Imagery In Richard Connell's The Most Dangerous Game

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“No animal had a chance with me...I had to invent a new animal” (7), General Zaroff brags to the captivated Rainsford in Richard Connell’s “The Most Dangerous Game.” At the heart of the story is a fight for survival: winner takes all and survival of the fittest. General Zaroff’s perverse thinking creates a need in the reader to find out how the plot will unfold. The author’s use of suspend disbelief and imagery create anticipation in the story. Connell adds suspend disbelief to draw out the excitement in the story. During the hunt, the general is nearly taken out by a complex apparatus known as the Malay Mancatcher. “Not many men know how to make a Malay mancatcher. Luckily for me I, too, have hunted in Malacca” (13). The reader…show more content…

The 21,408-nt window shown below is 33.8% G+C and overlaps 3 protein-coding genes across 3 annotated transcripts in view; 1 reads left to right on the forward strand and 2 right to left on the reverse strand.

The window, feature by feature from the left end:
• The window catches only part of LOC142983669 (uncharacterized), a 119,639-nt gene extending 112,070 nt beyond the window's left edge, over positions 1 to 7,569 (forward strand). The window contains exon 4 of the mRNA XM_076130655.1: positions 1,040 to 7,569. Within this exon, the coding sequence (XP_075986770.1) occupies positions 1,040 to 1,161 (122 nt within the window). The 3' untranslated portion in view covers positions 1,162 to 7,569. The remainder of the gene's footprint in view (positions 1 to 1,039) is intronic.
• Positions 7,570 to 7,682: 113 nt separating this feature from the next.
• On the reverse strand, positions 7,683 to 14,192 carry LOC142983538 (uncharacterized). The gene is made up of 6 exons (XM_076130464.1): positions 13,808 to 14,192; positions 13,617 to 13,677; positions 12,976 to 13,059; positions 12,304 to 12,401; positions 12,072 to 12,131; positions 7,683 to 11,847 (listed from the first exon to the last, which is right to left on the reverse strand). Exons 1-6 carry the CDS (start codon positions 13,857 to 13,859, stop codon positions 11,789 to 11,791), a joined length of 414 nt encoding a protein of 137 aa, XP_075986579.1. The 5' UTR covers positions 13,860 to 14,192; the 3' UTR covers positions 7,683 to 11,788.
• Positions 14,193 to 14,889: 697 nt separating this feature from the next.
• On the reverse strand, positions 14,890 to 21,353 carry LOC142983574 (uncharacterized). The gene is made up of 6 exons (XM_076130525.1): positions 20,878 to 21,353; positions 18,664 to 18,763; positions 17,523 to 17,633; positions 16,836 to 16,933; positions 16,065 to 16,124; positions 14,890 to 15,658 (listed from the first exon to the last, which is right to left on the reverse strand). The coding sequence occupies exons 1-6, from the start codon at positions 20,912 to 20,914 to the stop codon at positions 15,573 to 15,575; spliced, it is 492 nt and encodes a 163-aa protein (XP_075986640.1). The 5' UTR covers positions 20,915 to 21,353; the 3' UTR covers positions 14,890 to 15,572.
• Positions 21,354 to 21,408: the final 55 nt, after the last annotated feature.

The description of “the lights...shadowy lines of a palatial chateau” (3), the island and characters help the reader see the story as it unfolds. When “He lifted the knocker and it creaked stiffly….The door opened … as suddenly as if it were on a spring and Rainsford stood blinking in the river of glaring gold light that poured out” (4). The description of Rainsford’s appearance at the door of the chateau creates an underlying sense of dread. The reader has a macabre anticipation of what might be in store for Rainsford. In contrast “[t]he dining room” is described as having “a medieval magnificence about it.” It even seems like “a baronial hall of feudal times with its oaken panels [and] mounted heads of many animals...larger or more perfect specimens Rainsford had never seen” (5). Entering the dining room, Rainsford is awestruck and recognizes he is receiving the hospitality of a great hunter, maybe better than Rainsford, himself. The reader understands that Zaroff is arrogant, intelligent and wealthy, and he uses these characteristics to intimidate. Connell’s use of imagery helps the reader not only follow the story, but see and experience
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